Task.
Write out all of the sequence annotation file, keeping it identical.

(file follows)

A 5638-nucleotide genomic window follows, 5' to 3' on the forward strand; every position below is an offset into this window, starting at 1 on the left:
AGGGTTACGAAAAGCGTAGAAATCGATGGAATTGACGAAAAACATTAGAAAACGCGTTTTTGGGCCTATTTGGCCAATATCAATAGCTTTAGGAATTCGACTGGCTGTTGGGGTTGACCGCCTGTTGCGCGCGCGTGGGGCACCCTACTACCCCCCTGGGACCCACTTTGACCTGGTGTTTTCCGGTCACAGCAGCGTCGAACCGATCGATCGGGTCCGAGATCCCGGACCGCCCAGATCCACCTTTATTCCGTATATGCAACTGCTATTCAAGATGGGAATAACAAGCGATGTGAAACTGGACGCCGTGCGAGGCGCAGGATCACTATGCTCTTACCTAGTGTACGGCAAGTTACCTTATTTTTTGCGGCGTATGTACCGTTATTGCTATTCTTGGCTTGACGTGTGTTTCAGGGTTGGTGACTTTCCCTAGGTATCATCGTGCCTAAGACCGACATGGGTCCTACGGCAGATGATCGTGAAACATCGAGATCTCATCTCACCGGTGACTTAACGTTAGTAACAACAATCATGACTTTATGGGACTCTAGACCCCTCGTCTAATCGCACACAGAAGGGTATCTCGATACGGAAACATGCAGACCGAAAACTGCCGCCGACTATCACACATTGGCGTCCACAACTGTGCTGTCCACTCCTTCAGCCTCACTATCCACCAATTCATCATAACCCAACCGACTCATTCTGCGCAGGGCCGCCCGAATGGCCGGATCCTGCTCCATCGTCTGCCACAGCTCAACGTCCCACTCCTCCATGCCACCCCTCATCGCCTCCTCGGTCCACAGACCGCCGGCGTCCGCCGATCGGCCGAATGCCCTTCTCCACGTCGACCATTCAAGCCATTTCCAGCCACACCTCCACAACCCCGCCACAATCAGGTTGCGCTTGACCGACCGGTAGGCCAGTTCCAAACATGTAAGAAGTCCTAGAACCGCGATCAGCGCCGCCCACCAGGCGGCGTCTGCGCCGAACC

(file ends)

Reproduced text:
A 5638-nucleotide genomic window follows, 5' to 3' on the forward strand; every position below is an offset into this window, starting at 1 on the left:
AGGGTTACGAAAAGCGTAGAAATCGATGGAATTGACGAAAAACATTAGAAAACGCGTTTTTGGGCCTATTTGGCCAATATCAATAGCTTTAGGAATTCGACTGGCTGTTGGGGTTGACCGCCTGTTGCGCGCGCGTGGGGCACCCTACTACCCCCCTGGGACCCACTTTGACCTGGTGTTTTCCGGTCACAGCAGCGTCGAACCGATCGATCGGGTCCGAGATCCCGGACCGCCCAGATCCACCTTTATTCCGTATATGCAACTGCTATTCAAGATGGGAATAACAAGCGATGTGAAACTGGACGCCGTGCGAGGCGCAGGATCACTATGCTCTTACCTAGTGTACGGCAAGTTACCTTATTTTTTGCGGCGTATGTACCGTTATTGCTATTCTTGGCTTGACGTGTGTTTCAGGGTTGGTGACTTTCCCTAGGTATCATCGTGCCTAAGACCGACATGGGTCCTACGGCAGATGATCGTGAAACATCGAGATCTCATCTCACCGGTGACTTAACGTTAGTAACAACAATCATGACTTTATGGGACTCTAGACCCCTCGTCTAATCGCACACAGAAGGGTATCTCGATACGGAAACATGCAGACCGAAAACTGCCGCCGACTATCACACATTGGCGTCCACAACTGTGCTGTCCACTCCTTCAGCCTCACTATCCACCAATTCATCATAACCCAACCGACTCATTCTGCGCAGGGCCGCCCGAATGGCCGGATCCTGCTCCATCGTCTGCCACAGCTCAACGTCCCACTCCTCCATGCCACCCCTCATCGCCTCCTCGGTCCACAGACCGCCGGCGTCCGCCGATCGGCCGAATGCCCTTCTCCACGTCGACCATTCAAGCCATTTCCAGCCACACCTCCACAACCCCGCCACAATCAGGTTGCGCTTGACCGACCGGTAGGCCAGTTCCAAACATGTAAGAAGTCCTAGAACCGCGATCAGCGCCGCCCACCAGGCGGCGTCTGCGCCGAACC